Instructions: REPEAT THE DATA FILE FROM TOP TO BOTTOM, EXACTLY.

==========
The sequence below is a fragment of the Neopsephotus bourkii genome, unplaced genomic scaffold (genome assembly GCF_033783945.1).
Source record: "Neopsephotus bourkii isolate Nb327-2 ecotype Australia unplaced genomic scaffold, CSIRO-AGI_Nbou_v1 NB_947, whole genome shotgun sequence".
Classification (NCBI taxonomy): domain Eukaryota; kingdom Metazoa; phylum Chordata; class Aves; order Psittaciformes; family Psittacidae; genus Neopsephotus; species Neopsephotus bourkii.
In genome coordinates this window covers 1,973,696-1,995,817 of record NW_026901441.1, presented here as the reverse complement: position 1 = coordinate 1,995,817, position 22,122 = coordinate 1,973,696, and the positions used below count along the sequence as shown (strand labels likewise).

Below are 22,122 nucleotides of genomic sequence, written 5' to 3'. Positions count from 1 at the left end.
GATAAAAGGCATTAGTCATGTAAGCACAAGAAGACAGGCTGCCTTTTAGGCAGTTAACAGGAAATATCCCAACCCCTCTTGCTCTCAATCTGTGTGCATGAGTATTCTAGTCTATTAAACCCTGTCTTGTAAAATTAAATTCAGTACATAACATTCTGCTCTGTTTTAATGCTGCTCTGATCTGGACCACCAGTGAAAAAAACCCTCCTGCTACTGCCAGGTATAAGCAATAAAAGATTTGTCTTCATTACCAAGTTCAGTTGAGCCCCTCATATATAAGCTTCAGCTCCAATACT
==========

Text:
The sequence below is a fragment of the Neopsephotus bourkii genome, unplaced genomic scaffold (genome assembly GCF_033783945.1).
Source record: "Neopsephotus bourkii isolate Nb327-2 ecotype Australia unplaced genomic scaffold, CSIRO-AGI_Nbou_v1 NB_947, whole genome shotgun sequence".
Classification (NCBI taxonomy): domain Eukaryota; kingdom Metazoa; phylum Chordata; class Aves; order Psittaciformes; family Psittacidae; genus Neopsephotus; species Neopsephotus bourkii.
In genome coordinates this window covers 1,973,696-1,995,817 of record NW_026901441.1, presented here as the reverse complement: position 1 = coordinate 1,995,817, position 22,122 = coordinate 1,973,696, and the positions used below count along the sequence as shown (strand labels likewise).

Below are 22,122 nucleotides of genomic sequence, written 5' to 3'. Positions count from 1 at the left end.
GATAAAAGGCATTAGTCATGTAAGCACAAGAAGACAGGCTGCCTTTTAGGCAGTTAACAGGAAATATCCCAACCCCTCTTGCTCTCAATCTGTGTGCATGAGTATTCTAGTCTATTAAACCCTGTCTTGTAAAATTAAATTCAGTACATAACATTCTGCTCTGTTTTAATGCTGCTCTGATCTGGACCACCAGTGAAAAAAACCCTCCTGCTACTGCCAGGTATAAGCAATAAAAGATTTGTCTTCATTACCAAGTTCAGTTGAGCCCCTCATATATAAGCTTCAGCTCCAATACT